Government seeks details on whether illegal Irish can leave US

Minister awaits information on when emigrants can return under Obama’s orders

The Government is still trying to clarify whether illegal Irish will be able to return home outside of emergencies under President Barack Obama's recent immigration orders, Minister for the Diaspora Jimmy Deenihan has said.

On a visit to Washington DC, the Minister said he didn't think Republicans, who control Congress following their victories in November's midterm elections, would be able to stop Mr Obama's orders shielding four million illegal immigrants from deportation.

Republicans in the House of Representatives have voted to block the president's immigration orders from November, but their Bill is unlikely to secure the 60 votes required in the Senate to overturn them.

The president bypassed Republican opposition with orders that lift the threat of deportation from the parents of US-born citizen or legal permanent residents. It’s estimated that thousands among the Government’s estimate of 50,000 illegal Irish in the US will benefit.


So-called undocumented

Speaking in between meetings with high-ranking House Republicans and Democrats, Mr Deenihan said so-called undocumented Irish should start preparing the paperwork required to avail of the temporary relief from deportation afforded by Mr Obama.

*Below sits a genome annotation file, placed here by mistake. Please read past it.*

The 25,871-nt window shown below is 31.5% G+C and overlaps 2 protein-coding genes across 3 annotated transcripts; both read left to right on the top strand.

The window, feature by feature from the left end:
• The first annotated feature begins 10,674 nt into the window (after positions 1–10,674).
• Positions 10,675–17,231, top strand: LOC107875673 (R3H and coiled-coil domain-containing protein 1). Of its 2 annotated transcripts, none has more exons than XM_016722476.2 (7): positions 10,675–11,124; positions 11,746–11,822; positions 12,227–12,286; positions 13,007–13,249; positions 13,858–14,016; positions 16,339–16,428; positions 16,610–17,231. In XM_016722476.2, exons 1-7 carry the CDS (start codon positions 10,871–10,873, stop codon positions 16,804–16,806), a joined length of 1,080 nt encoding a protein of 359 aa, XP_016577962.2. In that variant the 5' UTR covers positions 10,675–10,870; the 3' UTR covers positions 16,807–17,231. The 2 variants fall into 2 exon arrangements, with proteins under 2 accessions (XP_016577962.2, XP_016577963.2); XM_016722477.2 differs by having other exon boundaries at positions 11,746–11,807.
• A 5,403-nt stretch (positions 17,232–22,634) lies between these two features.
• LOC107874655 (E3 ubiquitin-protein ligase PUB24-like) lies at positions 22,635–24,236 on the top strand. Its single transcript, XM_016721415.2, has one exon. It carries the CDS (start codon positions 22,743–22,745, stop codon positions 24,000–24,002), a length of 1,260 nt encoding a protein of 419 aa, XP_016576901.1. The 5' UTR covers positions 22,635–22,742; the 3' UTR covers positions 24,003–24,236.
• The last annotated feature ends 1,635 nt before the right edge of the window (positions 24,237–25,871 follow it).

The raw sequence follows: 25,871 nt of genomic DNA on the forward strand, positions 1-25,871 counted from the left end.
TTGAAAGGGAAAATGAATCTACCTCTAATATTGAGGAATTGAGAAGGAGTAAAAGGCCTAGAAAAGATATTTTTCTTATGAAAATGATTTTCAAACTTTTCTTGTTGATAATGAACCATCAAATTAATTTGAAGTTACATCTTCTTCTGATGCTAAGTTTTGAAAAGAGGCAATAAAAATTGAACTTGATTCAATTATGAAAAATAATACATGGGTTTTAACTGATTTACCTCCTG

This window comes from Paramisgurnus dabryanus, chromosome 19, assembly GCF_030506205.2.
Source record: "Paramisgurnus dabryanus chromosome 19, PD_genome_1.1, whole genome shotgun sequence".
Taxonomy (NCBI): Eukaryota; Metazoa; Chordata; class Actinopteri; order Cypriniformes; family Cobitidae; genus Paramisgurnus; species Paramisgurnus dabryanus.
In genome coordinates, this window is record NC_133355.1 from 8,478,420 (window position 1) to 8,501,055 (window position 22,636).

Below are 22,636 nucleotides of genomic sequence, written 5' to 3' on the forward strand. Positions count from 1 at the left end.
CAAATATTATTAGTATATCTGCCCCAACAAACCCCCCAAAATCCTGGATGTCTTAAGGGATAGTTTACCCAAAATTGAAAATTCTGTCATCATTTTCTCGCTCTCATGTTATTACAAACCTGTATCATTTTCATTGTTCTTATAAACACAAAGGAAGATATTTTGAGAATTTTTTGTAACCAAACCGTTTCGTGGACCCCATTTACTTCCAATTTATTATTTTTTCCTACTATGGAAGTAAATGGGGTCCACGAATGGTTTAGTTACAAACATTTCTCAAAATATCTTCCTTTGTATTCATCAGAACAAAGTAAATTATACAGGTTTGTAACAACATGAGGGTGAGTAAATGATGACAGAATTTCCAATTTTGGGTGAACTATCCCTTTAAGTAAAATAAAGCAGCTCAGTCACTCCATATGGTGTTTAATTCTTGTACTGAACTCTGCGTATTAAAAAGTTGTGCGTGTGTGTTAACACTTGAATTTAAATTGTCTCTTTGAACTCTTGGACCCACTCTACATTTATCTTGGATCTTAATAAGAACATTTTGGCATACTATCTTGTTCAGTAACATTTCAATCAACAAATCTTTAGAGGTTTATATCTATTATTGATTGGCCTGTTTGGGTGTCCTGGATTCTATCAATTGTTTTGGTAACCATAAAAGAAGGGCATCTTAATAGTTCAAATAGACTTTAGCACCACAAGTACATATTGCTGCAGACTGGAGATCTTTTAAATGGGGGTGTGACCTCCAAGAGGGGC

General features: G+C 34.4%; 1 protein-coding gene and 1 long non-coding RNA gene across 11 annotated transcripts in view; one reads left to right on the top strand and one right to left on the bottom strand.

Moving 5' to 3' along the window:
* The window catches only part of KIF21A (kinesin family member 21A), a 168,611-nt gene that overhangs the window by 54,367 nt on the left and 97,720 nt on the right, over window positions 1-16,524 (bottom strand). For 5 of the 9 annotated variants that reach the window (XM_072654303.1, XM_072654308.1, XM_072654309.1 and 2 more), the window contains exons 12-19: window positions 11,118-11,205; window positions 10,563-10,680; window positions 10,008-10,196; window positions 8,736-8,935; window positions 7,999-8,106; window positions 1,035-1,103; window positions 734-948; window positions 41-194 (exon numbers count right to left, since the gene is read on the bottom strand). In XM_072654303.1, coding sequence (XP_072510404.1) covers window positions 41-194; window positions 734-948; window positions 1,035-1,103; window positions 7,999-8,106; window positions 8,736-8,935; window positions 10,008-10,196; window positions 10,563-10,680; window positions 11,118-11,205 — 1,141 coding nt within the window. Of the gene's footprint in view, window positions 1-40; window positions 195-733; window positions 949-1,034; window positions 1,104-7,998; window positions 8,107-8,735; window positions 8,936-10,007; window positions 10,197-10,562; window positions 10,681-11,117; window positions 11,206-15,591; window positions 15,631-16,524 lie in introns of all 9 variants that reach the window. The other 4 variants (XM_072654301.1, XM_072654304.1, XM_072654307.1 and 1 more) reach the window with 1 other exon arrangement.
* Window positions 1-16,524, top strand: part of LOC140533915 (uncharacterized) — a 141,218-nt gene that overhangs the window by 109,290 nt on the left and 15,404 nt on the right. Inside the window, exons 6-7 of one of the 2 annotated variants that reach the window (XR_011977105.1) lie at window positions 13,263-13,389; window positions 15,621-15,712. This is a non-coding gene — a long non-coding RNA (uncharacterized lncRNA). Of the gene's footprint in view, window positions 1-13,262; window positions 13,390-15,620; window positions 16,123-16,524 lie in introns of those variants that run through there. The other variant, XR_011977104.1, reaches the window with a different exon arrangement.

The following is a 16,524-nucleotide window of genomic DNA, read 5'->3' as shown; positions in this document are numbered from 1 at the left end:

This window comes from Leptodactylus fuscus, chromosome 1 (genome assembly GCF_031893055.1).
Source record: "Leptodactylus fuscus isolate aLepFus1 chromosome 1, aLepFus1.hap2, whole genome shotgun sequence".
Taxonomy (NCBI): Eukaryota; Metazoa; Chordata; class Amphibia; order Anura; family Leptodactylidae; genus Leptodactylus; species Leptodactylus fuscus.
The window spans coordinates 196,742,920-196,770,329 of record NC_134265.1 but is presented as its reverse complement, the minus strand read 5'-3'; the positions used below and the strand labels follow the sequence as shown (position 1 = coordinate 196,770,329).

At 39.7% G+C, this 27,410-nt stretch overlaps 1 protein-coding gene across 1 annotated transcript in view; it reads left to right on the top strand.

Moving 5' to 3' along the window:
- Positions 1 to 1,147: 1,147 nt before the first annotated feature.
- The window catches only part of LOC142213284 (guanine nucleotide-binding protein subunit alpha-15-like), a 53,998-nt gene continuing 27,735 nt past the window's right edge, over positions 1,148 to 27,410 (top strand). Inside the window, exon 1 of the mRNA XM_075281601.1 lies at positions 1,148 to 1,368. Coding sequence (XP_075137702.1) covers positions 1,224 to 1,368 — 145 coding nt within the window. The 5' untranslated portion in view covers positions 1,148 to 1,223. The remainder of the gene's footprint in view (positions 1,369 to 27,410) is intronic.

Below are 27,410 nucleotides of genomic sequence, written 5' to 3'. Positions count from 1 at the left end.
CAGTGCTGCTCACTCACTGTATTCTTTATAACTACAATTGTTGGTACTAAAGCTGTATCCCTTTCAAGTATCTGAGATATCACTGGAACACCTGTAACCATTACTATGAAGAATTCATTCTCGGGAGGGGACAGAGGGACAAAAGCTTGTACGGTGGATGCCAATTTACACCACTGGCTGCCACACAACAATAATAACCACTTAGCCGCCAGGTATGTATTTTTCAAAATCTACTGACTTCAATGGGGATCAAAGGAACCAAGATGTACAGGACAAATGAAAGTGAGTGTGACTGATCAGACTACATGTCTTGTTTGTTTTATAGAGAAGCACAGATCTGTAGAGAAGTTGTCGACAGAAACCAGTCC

“People should embrace the opportunity that the Obama initiative will give them, and that they will not miss the opportunity,” he said.

He said it would be premature to say that qualifying illegal Irish would be able to return freely to Ireland before the Irish Ambassador to the US, Anne Anderson, receives clarification from the State Department on the circumstances under which eligible immigrants could travel.

“That is what we want of course to result from the actions, but I don’t want to be building up people’s hopes yet,” he said.

Immigration Bill

Mr Deenihan said there may be other US legislation coming up in relation to the proposed E3 working visas for the Irish. These visas were contained in a comprehensive immigration Bill that passed a Democrat-controlled Senate in 2013, but stalled in the Republican-led House.

During his visit to Washington, the Minister met senior Republicans including Paul Ryan, the 2012 vice-presidential candidate and chairman of the powerful House Ways and Means committee.

The Wisconsin congressman, whose ancestors hail from Kilkenny, told him he intends to visit Ireland with his family in April.

The Minister met Republicans Bob Goodlatte, chairman of the influential House Judiciary Committee, and Trey Gowdy, chairman of the House immigration subcommittee, along with Irish-American Democrats Richie Neal, Joe Kennedy, Joe Crowley and freshman Congressman Brendan Boyle, whose father emigrated from Donegal.

Mr Deenihan said the Government was looking to develop influential contacts in the Republican Party.

“They hold the reins of power here and I think we have to nurture those contacts at this point,” he said.

Simon Carswell

Simon Carswell

Simon Carswell is News Editor of The Irish Times